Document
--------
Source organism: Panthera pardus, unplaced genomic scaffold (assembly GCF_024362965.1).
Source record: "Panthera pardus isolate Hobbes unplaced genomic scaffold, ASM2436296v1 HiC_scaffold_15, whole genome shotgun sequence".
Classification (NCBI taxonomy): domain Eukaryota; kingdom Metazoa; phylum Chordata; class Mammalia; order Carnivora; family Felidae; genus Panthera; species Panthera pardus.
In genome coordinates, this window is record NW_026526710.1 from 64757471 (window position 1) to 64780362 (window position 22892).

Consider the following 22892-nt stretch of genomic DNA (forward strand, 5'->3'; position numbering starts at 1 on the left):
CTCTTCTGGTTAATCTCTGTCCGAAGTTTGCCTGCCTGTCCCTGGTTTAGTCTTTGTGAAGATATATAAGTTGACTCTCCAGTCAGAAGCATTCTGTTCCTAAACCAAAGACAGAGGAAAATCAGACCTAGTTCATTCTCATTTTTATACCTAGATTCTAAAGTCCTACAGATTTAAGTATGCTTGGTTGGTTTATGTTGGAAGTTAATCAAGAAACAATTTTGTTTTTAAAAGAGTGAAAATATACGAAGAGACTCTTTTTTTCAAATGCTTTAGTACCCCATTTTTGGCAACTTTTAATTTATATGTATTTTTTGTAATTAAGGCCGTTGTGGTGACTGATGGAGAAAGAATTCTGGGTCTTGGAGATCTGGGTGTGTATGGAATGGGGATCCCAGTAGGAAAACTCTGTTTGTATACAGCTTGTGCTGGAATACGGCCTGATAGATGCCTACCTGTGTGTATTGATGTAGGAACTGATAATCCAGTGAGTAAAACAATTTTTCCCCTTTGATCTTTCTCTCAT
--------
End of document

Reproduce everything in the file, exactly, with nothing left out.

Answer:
Source organism: Panthera pardus, unplaced genomic scaffold (assembly GCF_024362965.1).
Source record: "Panthera pardus isolate Hobbes unplaced genomic scaffold, ASM2436296v1 HiC_scaffold_15, whole genome shotgun sequence".
Classification (NCBI taxonomy): domain Eukaryota; kingdom Metazoa; phylum Chordata; class Mammalia; order Carnivora; family Felidae; genus Panthera; species Panthera pardus.
In genome coordinates, this window is record NW_026526710.1 from 64757471 (window position 1) to 64780362 (window position 22892).

Consider the following 22892-nt stretch of genomic DNA (forward strand, 5'->3'; position numbering starts at 1 on the left):
CTCTTCTGGTTAATCTCTGTCCGAAGTTTGCCTGCCTGTCCCTGGTTTAGTCTTTGTGAAGATATATAAGTTGACTCTCCAGTCAGAAGCATTCTGTTCCTAAACCAAAGACAGAGGAAAATCAGACCTAGTTCATTCTCATTTTTATACCTAGATTCTAAAGTCCTACAGATTTAAGTATGCTTGGTTGGTTTATGTTGGAAGTTAATCAAGAAACAATTTTGTTTTTAAAAGAGTGAAAATATACGAAGAGACTCTTTTTTTCAAATGCTTTAGTACCCCATTTTTGGCAACTTTTAATTTATATGTATTTTTTGTAATTAAGGCCGTTGTGGTGACTGATGGAGAAAGAATTCTGGGTCTTGGAGATCTGGGTGTGTATGGAATGGGGATCCCAGTAGGAAAACTCTGTTTGTATACAGCTTGTGCTGGAATACGGCCTGATAGATGCCTACCTGTGTGTATTGATGTAGGAACTGATAATCCAGTGAGTAAAACAATTTTTCCCCTTTGATCTTTCTCTCAT